The use of aspirin for primary prevention remains controversial. Aspirin did not reduce the occurrence of stroke or “all cardiovascular events” compared to placebo in primary prevention patients with elevated blood pressure and no prior cardiovascular disease [5]. The Cochrane collaboration group concluded that the magnitude of harm is similar to the benefit, therefore aspirin cannot be recommended for primary prevention in patients with elevated blood pressure [18]. However, aspirin is established as an effective agent for secondary prevention in patients with proven cardiovascular disease [4]. Study [19] showed coronary events occurring after aspirin withdrawal represents 13.3% of coronary recurrence. Temporary withdrawal of oral antiplatelet agents is associated with increased risk of 30-days myocardial infarction and death [20]. Most of the patients with known heart disease are over 50 years of age and, therefore, in the group of patients where colonoscopy is required as screening and diagnostic procedure. We recommend approaching the patient who is on aspirin as secondary prevention coming forward for a colonoscopy with potential polypectomy with caution.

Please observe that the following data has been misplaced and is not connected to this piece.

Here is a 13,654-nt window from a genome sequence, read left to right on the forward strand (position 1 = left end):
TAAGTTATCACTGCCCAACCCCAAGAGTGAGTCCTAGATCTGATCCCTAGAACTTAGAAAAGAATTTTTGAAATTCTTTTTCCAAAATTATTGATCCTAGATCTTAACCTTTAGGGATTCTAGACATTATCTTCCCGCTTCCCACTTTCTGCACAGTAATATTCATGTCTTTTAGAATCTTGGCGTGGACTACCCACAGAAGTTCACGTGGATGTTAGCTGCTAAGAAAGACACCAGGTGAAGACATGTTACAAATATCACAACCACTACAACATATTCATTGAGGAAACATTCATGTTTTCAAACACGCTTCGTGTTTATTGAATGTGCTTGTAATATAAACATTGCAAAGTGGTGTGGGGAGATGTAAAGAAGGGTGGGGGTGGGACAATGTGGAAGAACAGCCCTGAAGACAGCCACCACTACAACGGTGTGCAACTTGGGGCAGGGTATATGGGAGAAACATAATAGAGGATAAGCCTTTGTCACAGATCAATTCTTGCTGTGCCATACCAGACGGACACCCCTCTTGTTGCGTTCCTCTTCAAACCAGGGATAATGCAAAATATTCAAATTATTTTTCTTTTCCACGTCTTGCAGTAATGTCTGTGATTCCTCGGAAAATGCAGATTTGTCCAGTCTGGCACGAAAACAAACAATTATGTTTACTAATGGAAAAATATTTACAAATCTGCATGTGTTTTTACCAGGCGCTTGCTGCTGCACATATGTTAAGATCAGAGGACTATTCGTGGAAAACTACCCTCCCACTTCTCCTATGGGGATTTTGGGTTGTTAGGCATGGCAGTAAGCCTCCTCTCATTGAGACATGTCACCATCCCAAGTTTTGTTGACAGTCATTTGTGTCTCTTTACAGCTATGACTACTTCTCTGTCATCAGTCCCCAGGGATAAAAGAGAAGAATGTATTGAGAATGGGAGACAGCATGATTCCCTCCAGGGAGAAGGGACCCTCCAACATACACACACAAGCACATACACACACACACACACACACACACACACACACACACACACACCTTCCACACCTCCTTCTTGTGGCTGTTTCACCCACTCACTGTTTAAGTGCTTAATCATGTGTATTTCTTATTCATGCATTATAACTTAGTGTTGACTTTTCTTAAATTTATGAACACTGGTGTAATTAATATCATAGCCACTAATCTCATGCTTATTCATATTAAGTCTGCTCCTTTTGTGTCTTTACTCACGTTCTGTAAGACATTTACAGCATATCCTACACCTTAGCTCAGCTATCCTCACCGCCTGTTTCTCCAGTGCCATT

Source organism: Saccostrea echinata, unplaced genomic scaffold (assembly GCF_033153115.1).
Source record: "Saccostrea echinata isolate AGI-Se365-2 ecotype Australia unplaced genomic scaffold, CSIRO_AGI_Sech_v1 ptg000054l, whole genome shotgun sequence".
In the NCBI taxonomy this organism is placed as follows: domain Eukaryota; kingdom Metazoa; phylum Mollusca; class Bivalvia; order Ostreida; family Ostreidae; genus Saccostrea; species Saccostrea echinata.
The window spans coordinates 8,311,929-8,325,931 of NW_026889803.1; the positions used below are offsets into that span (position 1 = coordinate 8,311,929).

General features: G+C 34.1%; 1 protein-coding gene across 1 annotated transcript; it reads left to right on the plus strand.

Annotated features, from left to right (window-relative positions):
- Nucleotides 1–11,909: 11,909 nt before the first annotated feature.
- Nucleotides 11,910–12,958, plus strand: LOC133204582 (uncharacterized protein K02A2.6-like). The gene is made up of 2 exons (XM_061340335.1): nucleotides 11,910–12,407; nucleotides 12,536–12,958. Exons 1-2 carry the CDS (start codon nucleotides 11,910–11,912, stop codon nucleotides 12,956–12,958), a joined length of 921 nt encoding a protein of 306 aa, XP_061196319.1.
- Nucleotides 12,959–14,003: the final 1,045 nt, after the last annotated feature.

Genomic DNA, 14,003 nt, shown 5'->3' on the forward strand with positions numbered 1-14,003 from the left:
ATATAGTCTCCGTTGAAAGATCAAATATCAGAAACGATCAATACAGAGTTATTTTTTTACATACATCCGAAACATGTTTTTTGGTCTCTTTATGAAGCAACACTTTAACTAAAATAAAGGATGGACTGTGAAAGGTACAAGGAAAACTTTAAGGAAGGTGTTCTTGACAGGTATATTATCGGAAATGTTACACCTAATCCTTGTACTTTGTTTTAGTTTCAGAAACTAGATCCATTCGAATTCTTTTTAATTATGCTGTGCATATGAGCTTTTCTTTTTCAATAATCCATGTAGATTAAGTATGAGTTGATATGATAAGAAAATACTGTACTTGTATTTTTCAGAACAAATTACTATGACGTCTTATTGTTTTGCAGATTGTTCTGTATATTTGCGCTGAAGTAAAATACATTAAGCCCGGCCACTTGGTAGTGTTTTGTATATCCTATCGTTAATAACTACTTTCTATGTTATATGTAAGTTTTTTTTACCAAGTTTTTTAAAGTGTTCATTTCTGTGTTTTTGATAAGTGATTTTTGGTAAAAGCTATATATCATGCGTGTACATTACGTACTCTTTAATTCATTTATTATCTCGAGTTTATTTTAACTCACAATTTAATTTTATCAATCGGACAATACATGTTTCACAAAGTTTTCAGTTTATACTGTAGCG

Our study has a number of limitations, most notably its retrospective nature and single center design. Our patients are not routinely contacted by our department after colonoscopy unless there is abnormal finding on the colonoscopy and therefore minor bleeding following polypectomy, not requiring hospital attendance was not captured. Our center shares the same electronic inpatient management system with regional hospitals, therefore all patients who presented with significant delayed post-polypectomy bleeding requiring hospitalization were identified for this study. Another possible limitation is the reliability of the recall history of aspirin use. To minimize this bias all available clinical records including pre- and post- procedural clinical letters, colonoscopy reports, nursing records and GP referral letter were checked to ensure the accuracy of medication use. We did not explore the temporal association and dosage of aspirin exposure with the risk of bleeding. Nor did we take the possibility of comorbid medical conditions which may increase the risk for post-polypectomy bleeding into account [21, 22]. The average age of patients in aspirin group was significantly higher than for patients in the non-aspirin group. A possibly higher number of comorbidities might have contributed to the higher rate of post-polypectomy bleeding in the aspirin group. Other studies have identified advanced age as a significant predisposing factor for post-polyepectomy bleeding [23, 24].